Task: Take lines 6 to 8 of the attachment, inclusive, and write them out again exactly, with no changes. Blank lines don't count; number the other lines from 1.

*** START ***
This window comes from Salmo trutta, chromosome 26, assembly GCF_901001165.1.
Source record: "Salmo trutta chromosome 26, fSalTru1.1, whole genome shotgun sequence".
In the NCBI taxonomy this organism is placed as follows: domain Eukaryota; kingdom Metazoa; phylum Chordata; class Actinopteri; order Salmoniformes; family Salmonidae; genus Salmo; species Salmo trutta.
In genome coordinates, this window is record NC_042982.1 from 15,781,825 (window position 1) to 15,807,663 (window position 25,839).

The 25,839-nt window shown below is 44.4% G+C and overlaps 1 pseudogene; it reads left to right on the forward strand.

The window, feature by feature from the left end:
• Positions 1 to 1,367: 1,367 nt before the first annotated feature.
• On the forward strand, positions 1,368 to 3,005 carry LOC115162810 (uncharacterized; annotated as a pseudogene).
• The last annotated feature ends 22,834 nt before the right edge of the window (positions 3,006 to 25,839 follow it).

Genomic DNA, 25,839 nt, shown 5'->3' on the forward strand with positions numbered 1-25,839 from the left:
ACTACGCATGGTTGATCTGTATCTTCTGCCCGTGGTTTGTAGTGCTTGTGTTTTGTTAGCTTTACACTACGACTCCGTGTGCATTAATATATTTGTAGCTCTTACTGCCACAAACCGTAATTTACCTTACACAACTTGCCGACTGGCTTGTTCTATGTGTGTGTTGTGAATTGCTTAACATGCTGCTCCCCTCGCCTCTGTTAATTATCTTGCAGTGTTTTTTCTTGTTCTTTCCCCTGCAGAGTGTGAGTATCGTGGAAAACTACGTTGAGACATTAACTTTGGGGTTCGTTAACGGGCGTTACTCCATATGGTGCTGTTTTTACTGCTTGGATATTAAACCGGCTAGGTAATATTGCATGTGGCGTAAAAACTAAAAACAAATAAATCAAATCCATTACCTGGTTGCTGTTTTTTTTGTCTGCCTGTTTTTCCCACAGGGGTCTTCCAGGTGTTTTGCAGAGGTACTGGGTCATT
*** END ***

The window, feature by feature from the left end:
• Positions 1 to 1,367: 1,367 nt before the first annotated feature.
• On the forward strand, positions 1,368 to 3,005 carry LOC115162810 (uncharacterized; annotated as a pseudogene).